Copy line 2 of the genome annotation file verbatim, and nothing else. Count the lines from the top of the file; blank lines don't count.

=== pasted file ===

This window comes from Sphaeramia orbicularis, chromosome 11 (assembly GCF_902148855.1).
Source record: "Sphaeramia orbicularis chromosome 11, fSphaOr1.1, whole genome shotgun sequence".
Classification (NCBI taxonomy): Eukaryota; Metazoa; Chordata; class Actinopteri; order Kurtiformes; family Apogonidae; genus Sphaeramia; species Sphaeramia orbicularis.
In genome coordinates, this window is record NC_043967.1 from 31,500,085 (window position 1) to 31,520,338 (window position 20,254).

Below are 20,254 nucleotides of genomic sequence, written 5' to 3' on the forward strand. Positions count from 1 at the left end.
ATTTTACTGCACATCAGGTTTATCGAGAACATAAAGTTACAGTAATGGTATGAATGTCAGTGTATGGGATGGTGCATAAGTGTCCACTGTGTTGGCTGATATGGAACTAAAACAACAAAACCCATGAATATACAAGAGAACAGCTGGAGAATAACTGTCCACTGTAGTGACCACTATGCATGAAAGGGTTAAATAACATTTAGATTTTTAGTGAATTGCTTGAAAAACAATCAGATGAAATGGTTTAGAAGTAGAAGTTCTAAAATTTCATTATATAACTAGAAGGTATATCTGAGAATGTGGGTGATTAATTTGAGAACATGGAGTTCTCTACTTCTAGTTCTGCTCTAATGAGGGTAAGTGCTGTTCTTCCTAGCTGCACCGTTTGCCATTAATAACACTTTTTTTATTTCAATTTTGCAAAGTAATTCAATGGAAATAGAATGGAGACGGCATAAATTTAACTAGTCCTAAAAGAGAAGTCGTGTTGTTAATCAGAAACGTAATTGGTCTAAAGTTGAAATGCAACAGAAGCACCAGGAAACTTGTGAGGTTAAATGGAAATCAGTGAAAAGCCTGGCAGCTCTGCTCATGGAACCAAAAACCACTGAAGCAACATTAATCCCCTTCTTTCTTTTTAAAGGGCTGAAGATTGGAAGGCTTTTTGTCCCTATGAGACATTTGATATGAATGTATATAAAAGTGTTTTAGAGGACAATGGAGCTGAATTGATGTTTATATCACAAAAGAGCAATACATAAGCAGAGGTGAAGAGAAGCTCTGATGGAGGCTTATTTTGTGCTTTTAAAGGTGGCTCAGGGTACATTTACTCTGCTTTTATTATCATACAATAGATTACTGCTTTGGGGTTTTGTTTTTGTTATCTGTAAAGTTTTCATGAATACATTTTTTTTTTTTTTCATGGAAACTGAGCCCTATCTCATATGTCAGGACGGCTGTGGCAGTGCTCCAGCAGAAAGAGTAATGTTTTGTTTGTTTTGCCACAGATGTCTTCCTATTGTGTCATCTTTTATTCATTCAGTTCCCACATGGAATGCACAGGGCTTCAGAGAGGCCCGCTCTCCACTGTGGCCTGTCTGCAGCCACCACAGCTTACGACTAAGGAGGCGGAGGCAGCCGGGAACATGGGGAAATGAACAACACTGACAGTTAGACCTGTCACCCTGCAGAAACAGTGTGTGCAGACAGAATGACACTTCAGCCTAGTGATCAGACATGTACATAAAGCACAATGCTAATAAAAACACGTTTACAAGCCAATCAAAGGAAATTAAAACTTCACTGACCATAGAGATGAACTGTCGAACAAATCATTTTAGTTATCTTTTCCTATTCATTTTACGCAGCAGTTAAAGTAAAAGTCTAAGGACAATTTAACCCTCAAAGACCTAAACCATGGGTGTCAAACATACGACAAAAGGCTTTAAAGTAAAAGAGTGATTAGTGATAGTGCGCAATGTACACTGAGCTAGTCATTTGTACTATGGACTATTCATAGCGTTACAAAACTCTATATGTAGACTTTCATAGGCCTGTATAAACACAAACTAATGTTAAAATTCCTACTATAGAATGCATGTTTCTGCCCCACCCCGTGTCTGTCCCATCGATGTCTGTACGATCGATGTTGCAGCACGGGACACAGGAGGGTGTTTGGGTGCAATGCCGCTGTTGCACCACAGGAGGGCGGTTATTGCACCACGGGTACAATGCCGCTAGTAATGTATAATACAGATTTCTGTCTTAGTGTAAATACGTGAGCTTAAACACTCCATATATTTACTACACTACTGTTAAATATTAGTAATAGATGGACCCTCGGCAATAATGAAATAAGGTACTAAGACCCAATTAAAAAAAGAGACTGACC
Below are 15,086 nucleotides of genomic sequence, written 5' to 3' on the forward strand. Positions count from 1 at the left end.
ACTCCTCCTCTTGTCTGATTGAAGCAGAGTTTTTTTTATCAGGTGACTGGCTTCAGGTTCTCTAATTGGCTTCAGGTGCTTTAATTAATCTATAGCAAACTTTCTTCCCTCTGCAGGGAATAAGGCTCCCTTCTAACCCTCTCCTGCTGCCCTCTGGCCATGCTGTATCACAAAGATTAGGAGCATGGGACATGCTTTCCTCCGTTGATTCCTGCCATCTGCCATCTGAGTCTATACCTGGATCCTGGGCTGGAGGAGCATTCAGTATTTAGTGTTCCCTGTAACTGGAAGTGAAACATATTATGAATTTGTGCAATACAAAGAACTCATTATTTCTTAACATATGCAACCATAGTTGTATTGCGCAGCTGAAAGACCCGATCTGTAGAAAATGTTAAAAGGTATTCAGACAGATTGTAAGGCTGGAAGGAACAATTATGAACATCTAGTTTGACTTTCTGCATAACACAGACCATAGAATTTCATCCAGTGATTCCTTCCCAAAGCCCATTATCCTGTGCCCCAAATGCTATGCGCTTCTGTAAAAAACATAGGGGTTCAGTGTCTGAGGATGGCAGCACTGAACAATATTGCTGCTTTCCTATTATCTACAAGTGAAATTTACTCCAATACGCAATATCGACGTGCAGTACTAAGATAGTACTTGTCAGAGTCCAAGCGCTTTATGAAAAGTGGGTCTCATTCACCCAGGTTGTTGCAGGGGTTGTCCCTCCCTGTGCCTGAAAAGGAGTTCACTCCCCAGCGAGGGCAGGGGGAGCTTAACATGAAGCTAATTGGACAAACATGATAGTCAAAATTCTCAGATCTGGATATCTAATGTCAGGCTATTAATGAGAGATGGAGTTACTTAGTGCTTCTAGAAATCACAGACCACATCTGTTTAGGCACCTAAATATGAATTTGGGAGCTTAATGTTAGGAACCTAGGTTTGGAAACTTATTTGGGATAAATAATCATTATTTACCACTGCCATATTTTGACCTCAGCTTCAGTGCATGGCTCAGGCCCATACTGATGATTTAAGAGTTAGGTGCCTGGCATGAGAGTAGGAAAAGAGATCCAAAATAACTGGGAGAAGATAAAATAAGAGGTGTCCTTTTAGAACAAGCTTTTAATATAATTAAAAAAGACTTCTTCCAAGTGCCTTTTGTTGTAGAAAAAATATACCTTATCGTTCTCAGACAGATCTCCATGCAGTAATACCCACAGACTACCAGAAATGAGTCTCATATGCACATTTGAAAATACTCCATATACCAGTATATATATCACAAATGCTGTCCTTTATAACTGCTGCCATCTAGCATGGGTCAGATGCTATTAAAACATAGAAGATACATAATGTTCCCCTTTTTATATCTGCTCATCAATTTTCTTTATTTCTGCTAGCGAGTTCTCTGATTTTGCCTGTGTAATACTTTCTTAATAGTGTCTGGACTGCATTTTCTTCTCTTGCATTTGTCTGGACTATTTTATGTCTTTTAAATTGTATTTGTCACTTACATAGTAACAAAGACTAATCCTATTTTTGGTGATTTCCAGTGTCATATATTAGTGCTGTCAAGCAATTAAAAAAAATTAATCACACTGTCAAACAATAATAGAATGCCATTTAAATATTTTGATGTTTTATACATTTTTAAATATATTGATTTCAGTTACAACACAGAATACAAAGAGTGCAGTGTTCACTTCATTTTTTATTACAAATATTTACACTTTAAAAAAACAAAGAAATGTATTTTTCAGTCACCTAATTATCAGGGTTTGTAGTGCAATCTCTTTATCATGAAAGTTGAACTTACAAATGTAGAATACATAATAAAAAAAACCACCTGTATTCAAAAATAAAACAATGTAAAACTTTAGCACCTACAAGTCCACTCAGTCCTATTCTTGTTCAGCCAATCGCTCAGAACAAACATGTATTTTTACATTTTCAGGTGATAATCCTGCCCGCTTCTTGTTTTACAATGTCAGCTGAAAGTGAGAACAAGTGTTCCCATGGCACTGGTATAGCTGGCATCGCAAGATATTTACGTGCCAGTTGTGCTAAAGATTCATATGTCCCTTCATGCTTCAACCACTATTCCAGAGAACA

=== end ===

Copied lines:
Source record: "Sphaeramia orbicularis chromosome 11, fSphaOr1.1, whole genome shotgun sequence".